- Mara Woloshin
- The Times - Features
Contain it with indoor and outdoor blooms
After a wet, cold Oregon winter, spring should be greeted with joy and anticipation. Sometimes, the only thing that gets us through February and March is knowing that better days are on the way. But when, exactly, does spring get here? The weather folks will tell you that spring starts on the vernal equinox - the day when the number of hours of daylight is equal to the number of hours of night. This year it fell on March 20. The problem is, the man or woman on the nightly weather report has it all wrong.
Seasons aren't about the sun in the sky; they're about the weather. Daylight isn't the issue, temperature is what counts. Which is why one of the best ways to feed that spring gardening itch is to work with containers. Start indoors and then, as temperatures rise, move those plants outside. Mid-April is really when things get growing in our area.
I live on a 10,000-square-foot lot in the Southwest hills, yet most of my garden is containerized. This ranges from run-of-the-mill African violets to tulips, winter-hearty fuchsias, blueberry bushes, apple trees, tropical plants, honeysuckle, orchids, lemon and orange trees and a 14-foot-high parlor palm. In addition to the honeysuckle and trees, outdoor container plants that return year after year also include tulips, lilies, pansies, violets and fuschas.
Annual vegetable crops that are both beautiful and do well in containers include corn, tomatoes, gourds, mini pumpkins, sugar peas, scarlet runner beans, nasturtiums and sunflowers.
According to Jennifer Myers of J2Design in Beaverton, container plants can be a decorator's best friend. Either long-term or short-term (for those with a black thumb), they are an inexpensive easy way to add color and classic design to your home.
Here are some compelling reasons to consider containers as part of your springtime activies.
n First of all, they are they are one of the cheapest decorating tricks in town. And they are weed-free. If you don't want to plant them yourself, most common container plants can be purchased from $9 to $30 at local markets.
n Seeds are even cheaper, and seeds in containers automatically win the war against slugs.
n Container gardening plants can be had free. Spread the word that you are interested. Neighbors and friends will gladly give you cuttings - fuchsia stems, African violet leaves, multiplying bulbs, violet seeds, sunflower seeds and strawberry offshoots are often available. Just let folks know you are interested.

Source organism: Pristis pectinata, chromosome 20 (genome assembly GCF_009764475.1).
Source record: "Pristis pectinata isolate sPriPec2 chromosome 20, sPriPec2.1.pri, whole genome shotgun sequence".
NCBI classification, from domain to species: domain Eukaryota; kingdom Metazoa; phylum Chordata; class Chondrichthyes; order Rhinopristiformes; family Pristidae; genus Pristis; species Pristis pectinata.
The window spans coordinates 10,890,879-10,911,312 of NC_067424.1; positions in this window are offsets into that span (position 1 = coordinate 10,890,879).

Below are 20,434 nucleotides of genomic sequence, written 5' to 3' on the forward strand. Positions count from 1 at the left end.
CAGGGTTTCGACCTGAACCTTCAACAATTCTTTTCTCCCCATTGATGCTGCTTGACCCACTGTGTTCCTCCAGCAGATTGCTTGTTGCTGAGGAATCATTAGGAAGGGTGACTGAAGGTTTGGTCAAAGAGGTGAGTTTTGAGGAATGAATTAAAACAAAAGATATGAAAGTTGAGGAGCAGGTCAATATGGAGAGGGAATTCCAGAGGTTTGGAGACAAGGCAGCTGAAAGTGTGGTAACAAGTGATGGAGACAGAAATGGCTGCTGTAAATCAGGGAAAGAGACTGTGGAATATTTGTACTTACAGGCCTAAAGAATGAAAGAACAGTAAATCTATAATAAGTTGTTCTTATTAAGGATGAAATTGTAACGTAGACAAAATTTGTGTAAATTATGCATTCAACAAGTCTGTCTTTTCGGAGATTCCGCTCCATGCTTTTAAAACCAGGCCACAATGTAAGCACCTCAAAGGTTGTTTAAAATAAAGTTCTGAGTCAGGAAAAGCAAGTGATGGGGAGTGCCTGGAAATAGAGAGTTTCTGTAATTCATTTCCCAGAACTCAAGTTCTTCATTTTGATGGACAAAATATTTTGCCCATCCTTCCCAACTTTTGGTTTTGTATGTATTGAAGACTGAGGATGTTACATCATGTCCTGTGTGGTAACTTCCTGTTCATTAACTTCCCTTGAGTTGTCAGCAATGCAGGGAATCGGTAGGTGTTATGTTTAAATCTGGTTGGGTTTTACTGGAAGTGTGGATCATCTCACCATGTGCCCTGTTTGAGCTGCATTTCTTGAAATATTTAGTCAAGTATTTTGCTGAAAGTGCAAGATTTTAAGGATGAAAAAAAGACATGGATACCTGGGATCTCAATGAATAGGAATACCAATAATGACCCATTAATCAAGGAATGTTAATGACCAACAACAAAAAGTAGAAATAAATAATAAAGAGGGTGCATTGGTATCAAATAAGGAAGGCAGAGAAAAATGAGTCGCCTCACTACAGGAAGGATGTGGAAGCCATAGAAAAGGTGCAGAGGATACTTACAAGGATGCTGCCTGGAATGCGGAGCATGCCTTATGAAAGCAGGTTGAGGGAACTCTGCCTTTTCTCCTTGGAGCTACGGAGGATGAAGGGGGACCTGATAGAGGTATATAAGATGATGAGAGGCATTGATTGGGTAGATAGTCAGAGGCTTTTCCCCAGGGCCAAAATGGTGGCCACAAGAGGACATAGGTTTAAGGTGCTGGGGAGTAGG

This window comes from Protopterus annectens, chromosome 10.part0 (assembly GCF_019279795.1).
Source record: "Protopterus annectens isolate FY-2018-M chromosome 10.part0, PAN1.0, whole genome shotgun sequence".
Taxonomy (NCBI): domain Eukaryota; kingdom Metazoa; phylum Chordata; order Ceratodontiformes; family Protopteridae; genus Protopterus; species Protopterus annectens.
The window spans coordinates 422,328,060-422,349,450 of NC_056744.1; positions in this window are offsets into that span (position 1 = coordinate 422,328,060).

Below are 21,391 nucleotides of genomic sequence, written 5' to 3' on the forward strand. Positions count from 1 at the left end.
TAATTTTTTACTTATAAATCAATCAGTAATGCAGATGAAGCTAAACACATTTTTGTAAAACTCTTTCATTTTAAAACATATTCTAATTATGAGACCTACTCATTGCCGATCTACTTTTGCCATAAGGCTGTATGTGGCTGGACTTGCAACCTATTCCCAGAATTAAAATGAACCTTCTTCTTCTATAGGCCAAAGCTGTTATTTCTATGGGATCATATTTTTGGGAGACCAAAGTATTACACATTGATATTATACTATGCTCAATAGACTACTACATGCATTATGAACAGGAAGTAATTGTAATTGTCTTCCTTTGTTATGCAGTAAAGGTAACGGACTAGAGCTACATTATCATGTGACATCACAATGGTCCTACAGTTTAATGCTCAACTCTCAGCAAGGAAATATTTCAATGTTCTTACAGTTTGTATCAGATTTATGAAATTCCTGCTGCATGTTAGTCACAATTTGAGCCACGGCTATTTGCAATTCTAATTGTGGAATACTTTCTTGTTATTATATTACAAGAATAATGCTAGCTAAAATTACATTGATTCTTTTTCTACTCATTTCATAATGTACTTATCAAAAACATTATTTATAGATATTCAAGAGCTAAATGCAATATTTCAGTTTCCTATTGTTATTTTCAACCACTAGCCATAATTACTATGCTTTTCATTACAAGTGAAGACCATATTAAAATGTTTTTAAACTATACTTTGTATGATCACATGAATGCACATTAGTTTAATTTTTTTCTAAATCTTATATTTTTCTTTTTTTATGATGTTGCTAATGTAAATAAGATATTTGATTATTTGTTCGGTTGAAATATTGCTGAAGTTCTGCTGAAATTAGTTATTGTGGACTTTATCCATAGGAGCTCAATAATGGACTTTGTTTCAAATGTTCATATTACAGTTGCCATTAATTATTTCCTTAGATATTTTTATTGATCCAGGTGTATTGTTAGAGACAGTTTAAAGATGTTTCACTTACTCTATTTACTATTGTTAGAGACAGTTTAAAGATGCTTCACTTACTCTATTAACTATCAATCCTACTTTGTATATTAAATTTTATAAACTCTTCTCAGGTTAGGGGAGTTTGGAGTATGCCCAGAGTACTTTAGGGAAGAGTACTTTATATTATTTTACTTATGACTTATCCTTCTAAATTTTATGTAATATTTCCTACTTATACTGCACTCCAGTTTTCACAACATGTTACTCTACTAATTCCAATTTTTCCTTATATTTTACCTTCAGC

n An investment in 12 color-coordinated pots from 9 inches in diameter to massive pots can, with careful shopping, be purchased for around $200. Make sure all pots have drainage.
n Containers are typically sold with matching dishes, but clear plastic water-catching dishes are also sold separately for as little as 59 cents to $2.
n Invest another $75 for at least nine mobile stands. Good stands are wood or metal, are about 4 inches high and available in diameters to fit your pots with water-catching dishes. Make sure they come with good, solid casters or rollers. Outside container plants should never touch decking and indoor plants should never touch your floors. Plants need the air circulation, and you don't need the moss and rot.
n A recent gift by the gardening industry to the container gardener is fiberglass and plastic pots that are beautiful and lightweight.
n Container plans save time and water. Success is easy, especially using a controlled released fertilizer like Osmocote. A great list of organic controlled release fertilizers are at doityourself.com. This is also a great first stop for springtime chores and home improvements.
n Container plants are spectacular. If fed and watered, container plants pay you back 10 times in kind. They can be rotated according to season keeping the interior and exterior of your home colorful and interesting.
Easy, but still . . .
n They are beautiful, but remember, container plants are still living plants. Care is easy, but neglect of basics can be lethal.
n Put them where they belong. More delicate plants, like fuchsias need attention to light and sun exposure. Look at your interior and exterior in terms of light (and that may change as spring turns into summer) and purchase accordingly.
n Long-term plants, like trees, need soil attention. Standing outside through winter means depletion of essential minerals and nutrients. Don't replace the soil - replenish it. Read and know your fertilizers.
n The easiest way to go is to buy one balance fertilizer it should say 12-12-12 on the label and a nitrogen booster for leafy plans and a phosphorus booster (like bone meal) for flowering plans.
n Don't forget to feed (and water). The tried and true finger test for dry soil works great. A feeding schedule, even with timed released fertilizers must be maintained.
What to plant now?
n Vegetables (but only a few seeds per pot).
n Cutting and clippings of all kinds.
n Fruit trees, blueberry bushes.
n Gladiolas, lilies and dahlias for later blooms in summer.